Future of carbon capture and storage in the UK Contents

Conclusions and recommendations

Reactions to the Government announcement

1.Reports from stakeholders regarding the cancellation of the competition raise serious questions about the manner in which this decision was handled by Government. It is disappointing that companies that had committed years to a Government-led competition were only informed of its cancellation on the day of the announcement, when there had been consistent statements by Government that it was committed to the commercialisation programme as late as a few weeks prior to the decision. (Paragraph 16)

2.The lack of engagement by DECC prior to, and since, the announcement has damaged Government’s relationship with the very stakeholders it will depend upon to develop CCS technologies. DECC must now work to mend bridges and proactively engage with industry in a consultative way to discuss the next steps for businesses involved with the development of CCS in the UK, whether through workshops, meetings or consultations. (Paragraph 17)

3.It is disappointing that the White Rose and Peterhead projects will end as a result of the cancellation of the competition. This decision is but one of a number of recent policy announcements that are damaging investor confidence in the UK energy sector. Pulling the plug at the last minute is likely to have led to the loss of significant amounts of foreign investment, which could have been retained if developers had had more warning of the decision. There are also worrying wider impacts on phase 2 projects and potential delays in industrial CCS projects. The lessons learned documents from the White Rose and Peterhead projects will provide valuable information for future CCS development projects. (Paragraph 25)

4.We recommend that DECC collects and compiles the lessons learned information as soon as possible, preferably in the first quarter of 2016, and makes it publically available so that a wide group of stakeholders can benefit. DECC should urgently facilitate discussions between UK developers, the European Commission and the European Investment Bank to keep the NER 300 or other European funding in the UK. It should continue to work with the Commission to identify potential future funding opportunities for CCS projects in the UK. (Paragraph 26)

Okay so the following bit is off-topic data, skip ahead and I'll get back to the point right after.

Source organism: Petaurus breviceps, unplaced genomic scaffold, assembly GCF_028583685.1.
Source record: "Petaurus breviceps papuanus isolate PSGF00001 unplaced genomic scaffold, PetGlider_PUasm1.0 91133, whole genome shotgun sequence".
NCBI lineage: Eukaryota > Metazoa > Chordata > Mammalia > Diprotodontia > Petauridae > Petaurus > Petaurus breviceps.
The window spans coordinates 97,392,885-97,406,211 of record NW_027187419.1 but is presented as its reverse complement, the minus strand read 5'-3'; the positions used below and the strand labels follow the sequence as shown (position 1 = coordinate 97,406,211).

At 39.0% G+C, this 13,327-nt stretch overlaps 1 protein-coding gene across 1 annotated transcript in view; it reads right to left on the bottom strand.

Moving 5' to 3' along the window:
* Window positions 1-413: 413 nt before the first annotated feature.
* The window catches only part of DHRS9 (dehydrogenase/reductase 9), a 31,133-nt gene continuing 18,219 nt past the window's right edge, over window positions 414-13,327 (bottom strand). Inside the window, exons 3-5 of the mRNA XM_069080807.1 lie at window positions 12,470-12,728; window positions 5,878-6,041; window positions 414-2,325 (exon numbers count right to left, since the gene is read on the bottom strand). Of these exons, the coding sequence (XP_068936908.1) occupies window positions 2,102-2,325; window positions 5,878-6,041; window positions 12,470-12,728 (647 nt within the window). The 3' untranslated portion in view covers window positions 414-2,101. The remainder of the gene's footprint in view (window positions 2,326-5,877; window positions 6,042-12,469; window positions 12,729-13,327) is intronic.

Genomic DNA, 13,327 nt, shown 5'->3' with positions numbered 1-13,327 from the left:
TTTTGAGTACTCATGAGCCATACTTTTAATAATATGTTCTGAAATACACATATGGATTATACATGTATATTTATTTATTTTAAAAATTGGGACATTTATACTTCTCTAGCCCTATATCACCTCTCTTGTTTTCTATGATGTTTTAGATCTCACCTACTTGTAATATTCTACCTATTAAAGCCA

The future of CCS in the UK

5.Transport and storage infrastructure will be key to any future development of CCS on power generation and industry in the UK. Having this infrastructure in place and maximising the use of the UK’s existing North Sea assets would have allowed second phase project costs to fall rapidly. With both the White Rose and Peterhead projects cancelled, the opportunity to develop this infrastructure in the first half of the 2020s is likely to have been missed. By pulling the plug on the competition, the UK Government may have lost an opportunity to exploit its North Sea capital, which could have generated additional revenues. (Paragraph 32)

6.DECC must now devise a new strategy for carbon capture and storage in conjunction with a new gas strategy, taking into account the infrastructure challenge in the future. It has already interrupted the momentum that had built up over recent years. It must not allow what is left to be lost. The Department must be clear over its plans, particularly with respect to CCS contracts-for-difference. Given initial costs and lead time for projects, if we do not commit to CCS now, we may have to accept that it will not be part of the future UK energy policy. (Paragraph 33)

7.We recommend that DECC engages with the National Infrastructure Commission to explore options for the development of CO2 transport and storage. The Commission should consult on whether developing CCS infrastructure should be one of its priority areas. DECC should also immediately begin consulting on its CCS strategy as outlined in paragraph 17 and publish this strategy by the summer of 2016, taking stock of the lessons learned documents from the two competition projects, but also after discussions with the wider industry. The strategy must clearly address the following points:


8.We understand that Government has a difficult job to do when deciding where its limited public expenditure should be allocated. However, the manner in which the carbon capture and storage competition was cancelled, weeks before the final bids were to be submitted and without any prior indication given to the relevant parties, was both disappointing and damaging to the relationship between Government and industry. (Paragraph 35)

9.In addition, the delay in bringing forward any subsequent plans for carbon capture and storage seems to be in direct contradiction with the direction of energy policy set out in the reset speech. With gas and without CCS, we will not remain on the least cost path to our statutory decarbonisation target. If Government is still committed to its decarbonisation targets, it cannot afford to sit back and simply wait and see if CCS will be deployed at the moment when it is needed. The challenging infrastructure surrounding the transport and storage of carbon needs to be considered far in advance of it being utilised and investors need the confidence that the UK is committed to a domestic CCS market. If Government does not come up with a clear strategy very soon, knowledge, investment, assets and expertise in the UK will all be lost. (Paragraph 36)

10.We also note the December 2009 report by the working party, assembled by Lord Oxburgh, on ‘the arrangements needed to develop the infrastructure for carbon capture and storage in the UK’, which recommended setting up a National Carbon Storage Authority, and we urge the Government to give serious consideration to this recommendation. (Paragraph 37)

© Parliamentary copyright 2015

Prepared 4 February 2016